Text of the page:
to a pile of glittering objectssilver manacles complete
with key, an enamelled collar and chain, a leather whip with a
jewelled handle, and a thick golden rod, like a large phallus...
Vardamir shook his head. "You need your wits examined,"
Wolfram closed the door. "You can talkfollowing that
singer around, begging like a puppy, instead of just taking what
you want..." He shrugged his shoulders. "Anyway,"
he said, sitting down and taking a swig of wine. "What are
we going to do about Elf Boy?" He dried his mouth with the
back of his hand.
"We do not even know that he is here."
"I do," said Wolfram. "I can feel her.
Here." He clutched his groin.
"So where is she?"
Wolfram thought for a moment. "The souk. She will be in
Tailor's Row, buying herself some golden drawers. Did I tell you"
"About the pink gown? Many times."
Wolfram pulled a small piece of rose-coloured velvet from his
breast pocket. "The metal on this would have fed me
for a year," he said. "A year. My Lady is worth
a lot of money."
"Only if you can control yourself."
"The trouble with Elves," said Wolfram, "is they
don't understand the importance of timing."
"What are you talking about?"
Wolfram swung himself off the chair and crouched beside the Elf.
"We collect My Lady; we collect the money. Then I
have my way with her. He realises he's been duped and comes
to rescue her; we have our way with him, too. Not the same
way, of courseunless you are interested."
Vardamir shot him a murderous look.
"Tomorrow," said Wolfram, "I shall start looking
for her. In the souk."
The sailor at the bottom of the Hunter's gang plank gave
Faramir a courteous nod and stepped aside; in recent days the
Prince of Ithilien had been a regular visitor.
The captain was in his cabin, sitting at his desk despite the
late hour, and something about his posture immediately caught
Faramir's attention. "You've had news," he said, "of
"Not bad news?" The other man looked up, showing
his face for the first time. "Oh, gods. What has happened?"
"I have just received these."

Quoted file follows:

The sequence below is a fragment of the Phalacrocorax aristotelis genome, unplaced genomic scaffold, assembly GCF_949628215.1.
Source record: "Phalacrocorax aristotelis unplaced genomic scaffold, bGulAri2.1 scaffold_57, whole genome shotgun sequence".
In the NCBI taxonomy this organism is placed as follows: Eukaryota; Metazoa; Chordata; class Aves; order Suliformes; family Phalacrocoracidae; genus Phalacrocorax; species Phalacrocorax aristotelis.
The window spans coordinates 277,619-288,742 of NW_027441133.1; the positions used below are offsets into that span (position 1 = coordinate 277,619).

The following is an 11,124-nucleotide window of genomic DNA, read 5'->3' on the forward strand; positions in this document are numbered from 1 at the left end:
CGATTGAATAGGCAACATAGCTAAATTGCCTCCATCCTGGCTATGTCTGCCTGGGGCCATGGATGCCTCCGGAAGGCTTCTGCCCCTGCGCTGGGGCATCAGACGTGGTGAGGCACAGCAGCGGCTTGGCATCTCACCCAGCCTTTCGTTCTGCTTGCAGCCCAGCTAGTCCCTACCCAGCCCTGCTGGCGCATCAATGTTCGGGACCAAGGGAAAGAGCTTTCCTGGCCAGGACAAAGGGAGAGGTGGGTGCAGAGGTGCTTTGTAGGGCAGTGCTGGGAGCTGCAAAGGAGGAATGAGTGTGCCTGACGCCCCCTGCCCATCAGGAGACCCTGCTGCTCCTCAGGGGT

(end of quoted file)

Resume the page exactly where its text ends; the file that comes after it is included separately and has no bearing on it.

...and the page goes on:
He dropped two objects into Faramir's hand. The first was a small
silver ring, engraved with the word 'Forever'. The second was
a strip of torn fabric, stained with blood.
"Are you sure these are hers?"
"The ring is. No doubt about it, my friend. I had it made
for her in Minas Tirith. I don't recognise the cloth."
"What does the letter say?"
"Not much. She was found in Rihatthat's an oasis about
fifty miles to the eastwith a bad wound to her shoulder.
She was still alive when the letter was written, six days ago."
"When are you leaving?"
"I will have to wait until tomorrow nightthere's a
caravan leaving at dusk. I am letting you down, my friend; I am
"Do not be foolish," said Faramir. He squeezed the
other man's shoulder. "But do not go alone Oliel. Take a
friend, just in case. I would come with you myself, if I could."
"He's very lucky," said Oliel.
"Your..." He gestured to indicate the man they had
never discussed but that Oliel instinctively knew existed.
Faramir smiled. "I pray that you find her, Oliel,"
he said. "Alive and well."
"Good morning," said Eowyn, softly.
"Today, we are going to find you some trees, my love."
She was leaning over him, supporting herself on her right arm,
her left hand lying lightly on his chest. Smiling, she leaned
down to kiss him...
And there was none of the adventurous coupling of the night before,
just the sweet union of two people very much in love.
After long hours spent pacing the streets, telling himself that
he was looking for Vardamir, Haldir approached the house, in a
murderous mood, to find Eowyn standing in the courtyard garden,
feeding kitchen scraps to a flock of brightly coloured birds.
As he reached the gates, she turned and smiled at him, and his
heart inexplicably lurched in his chest.
"Good morning, March Warden," she said. "Where
"Weerwe split up." He cleared his throat.
"In the tavern."
"I hope nothing has happened to him."
"I am sure he is fine."
"Did you speak to the elleth?"
Haldir turned to look at the birds. "Only briefly,"
he said. "And I did not get the chance to ask her anything
"Perhaps another time," said Eowyn. She threw the last
handful of bread on the ground. "Haldir..."
"I really have no right to say thisand I have no right
to expect your friendship"
"You have every right to expect my friendship, my
"It is just... You have changed, Haldir. Since we came
back from Kuri, you are distant." She, too, looked down at
the birds. "I know that things have often been difficult